How the Holy Spirit Works (Part 3)

“Therefore I want you to understand that no one speaking in the Spirit of God ever says ‘Jesus is accursed!’ and no one can say ‘Jesus is Lord’ except in the Holy Spirit.”
(I Corinthians 12:3 ESV)

In previous installments I have written about How the Holy Spirit Works, usually in reaction to the claims that people make saying that the Spirit has led them to this or that decision.  A recent conversation has prompted me to write today about the work of the Holy Spirit, describing the work of the Spirit.  As this is a weekly post and not a doctrinal tome, this will be far from exhaustive, but I pray it helps you to grow in your understanding.

I remember reading in an overview of theology that in Reformed circles the Holy Spirit is often considered the “Cinderella” of the Trinity.  The Father and Son have been taken to the theological ball, while the Holy Spirit is left behind.  While it is true that other churches may place more emphasis on the manifestations of the gifts of the Spirit, it isn’t fair to say that the Reformed tradition is any less “Spirit” centered than others.

As Kevin DeYoung comments in The Good News We Almost Forgot (a great study on the Heidelberg Catechism), “we must never forget that the work of the Holy Spirit is first of all to glorify Christ… We are very intimately connected with the work of the Spirit, because wherever we are drawn to Christ as Savior, led to worship Christ as Lord, made to behold Christ as glorious, we are being operated on by the Holy Spirit.”

Without going into too much detail, here are some bullet points of the ways in which the Holy Spirit works:

  • The Holy Spirit regenerates the dead in sin who have been called by God
  • The Holy Spirit convicts us of our sin
  • The Holy Spirit reveals to our hearts and minds the truth of the Gospel
  • The Holy Spirit corrects us and restores us to paths of righteousness
  • The Holy Spirit applies the saving work of Christ to our lives
  • The Holy Spirit comforts our hearts with the assurance of salvation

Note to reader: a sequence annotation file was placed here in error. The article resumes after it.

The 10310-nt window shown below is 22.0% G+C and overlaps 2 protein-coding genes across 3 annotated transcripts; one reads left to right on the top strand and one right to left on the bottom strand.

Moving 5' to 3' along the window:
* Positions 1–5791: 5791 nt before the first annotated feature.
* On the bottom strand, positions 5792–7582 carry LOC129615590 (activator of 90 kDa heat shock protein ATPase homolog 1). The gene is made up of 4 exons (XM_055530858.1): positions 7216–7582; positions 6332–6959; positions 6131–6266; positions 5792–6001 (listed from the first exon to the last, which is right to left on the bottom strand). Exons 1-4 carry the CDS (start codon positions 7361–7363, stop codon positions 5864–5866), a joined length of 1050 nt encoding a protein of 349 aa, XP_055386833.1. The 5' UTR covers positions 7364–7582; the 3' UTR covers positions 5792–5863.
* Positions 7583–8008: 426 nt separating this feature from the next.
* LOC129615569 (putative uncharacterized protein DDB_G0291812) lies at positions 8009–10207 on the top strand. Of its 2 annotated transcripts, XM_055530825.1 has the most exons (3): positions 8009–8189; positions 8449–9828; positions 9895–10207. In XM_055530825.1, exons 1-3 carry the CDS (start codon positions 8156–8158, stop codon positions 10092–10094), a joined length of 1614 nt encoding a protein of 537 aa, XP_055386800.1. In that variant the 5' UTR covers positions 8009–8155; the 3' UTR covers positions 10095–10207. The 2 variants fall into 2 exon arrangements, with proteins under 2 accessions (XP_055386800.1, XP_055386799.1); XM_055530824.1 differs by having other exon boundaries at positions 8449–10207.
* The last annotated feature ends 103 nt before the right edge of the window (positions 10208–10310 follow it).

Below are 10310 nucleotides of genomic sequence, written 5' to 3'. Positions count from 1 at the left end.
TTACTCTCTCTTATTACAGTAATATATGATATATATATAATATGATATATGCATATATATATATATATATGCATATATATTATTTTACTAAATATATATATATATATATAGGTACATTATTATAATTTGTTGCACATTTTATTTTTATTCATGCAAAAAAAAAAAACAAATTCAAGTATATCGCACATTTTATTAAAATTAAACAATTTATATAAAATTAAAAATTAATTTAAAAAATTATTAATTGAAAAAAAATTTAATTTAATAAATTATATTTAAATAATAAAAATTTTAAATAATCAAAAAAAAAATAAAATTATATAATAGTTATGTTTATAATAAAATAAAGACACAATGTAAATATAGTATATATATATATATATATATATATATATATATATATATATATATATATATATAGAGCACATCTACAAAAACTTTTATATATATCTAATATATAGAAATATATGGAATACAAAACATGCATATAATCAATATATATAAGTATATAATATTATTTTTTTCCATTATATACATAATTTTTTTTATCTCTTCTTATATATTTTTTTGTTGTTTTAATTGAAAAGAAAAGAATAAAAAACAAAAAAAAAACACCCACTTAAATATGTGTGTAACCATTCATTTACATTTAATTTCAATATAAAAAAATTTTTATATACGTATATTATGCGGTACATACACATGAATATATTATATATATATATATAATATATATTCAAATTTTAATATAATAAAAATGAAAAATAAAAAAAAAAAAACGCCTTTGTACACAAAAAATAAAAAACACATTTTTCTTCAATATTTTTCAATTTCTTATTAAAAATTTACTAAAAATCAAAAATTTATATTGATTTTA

• The Holy Spirit illumines and renews our minds through the word of God
  • The Holy Spirit empowers us to follow Christ
  • The Holy Spirit animates our personality
  • The Holy Spirit equips us for ministry
  • The Holy Spirit unites us with Christ and with all believers
  • The Holy Spirit teaches us to pray, and often intercedes for us with groanings too deep for words
  • The Holy Spirit enlivens our worship
  • The Holy Spirit seals us with our promised inheritance in God

As a Pastor, everything I do depends upon the work of the Spirit.  Were it up to me to ensure the conversion of hearts and minds through my preaching, I would have to walk away from the pulpit an empty failure.  That task is beyond my ability.  But God’s gracious Holy Spirit can and does work through me, speaking the word of God to the hearts and minds of those who have ears to hear, so that they may be renewed by the transforming of their minds in the power of the Holy Spirit.  It is not up to me to generate a certain emotion, to create an atmosphere, to subtly craft just the right words so as to lead a sinner to salvation.  I must only be faithful, to do my best to present the word of God simply, humbly, and honestly, and the Holy Spirit will use my broken and stumbling lips to make Christ known.

To quote DeYoung again, “The focus of most of our churches is on Christ and not the Spirit, because that’s the focus of the apostolic gospel, the New Testament, and the Holy Spirit Himself!  Spirit-led worship has at its heart not an emotive experience (though emotions are good), nor a spontaneous feel (through spontaneity isn’t bad), but rather a Christ-exalting, cross-focused, Word-centered event where the name of Jesus is praised in the power of the Spirit to the glory of God the Father.”

The grace of the Lord Jesus Christ and the love of God and the fellowship of the Holy Spirit be with you all!

SDG

Advertisements

About reveds

Occupation: Pastor, Ebenezer Presbyterian Church, Lennox, SD Education: BS - Christian Education, Sterling College; MDiv. - Princeton Theological Seminary Family: Married, with Four children. Hobbies: Running (will someday run a marathon), Sci-Fi (especially Doctor Who and Sherlock), Theater, and anything else my kids will let me do.
This entry was posted in Faith and Practice and tagged , , , . Bookmark the permalink.

Leave a Reply

Fill in your details below or click an icon to log in:

WordPress.com Logo

You are commenting using your WordPress.com account. Log Out / Change )

Twitter picture

You are commenting using your Twitter account. Log Out / Change )

Facebook photo

You are commenting using your Facebook account. Log Out / Change )

Google+ photo

You are commenting using your Google+ account. Log Out / Change )

Connecting to %s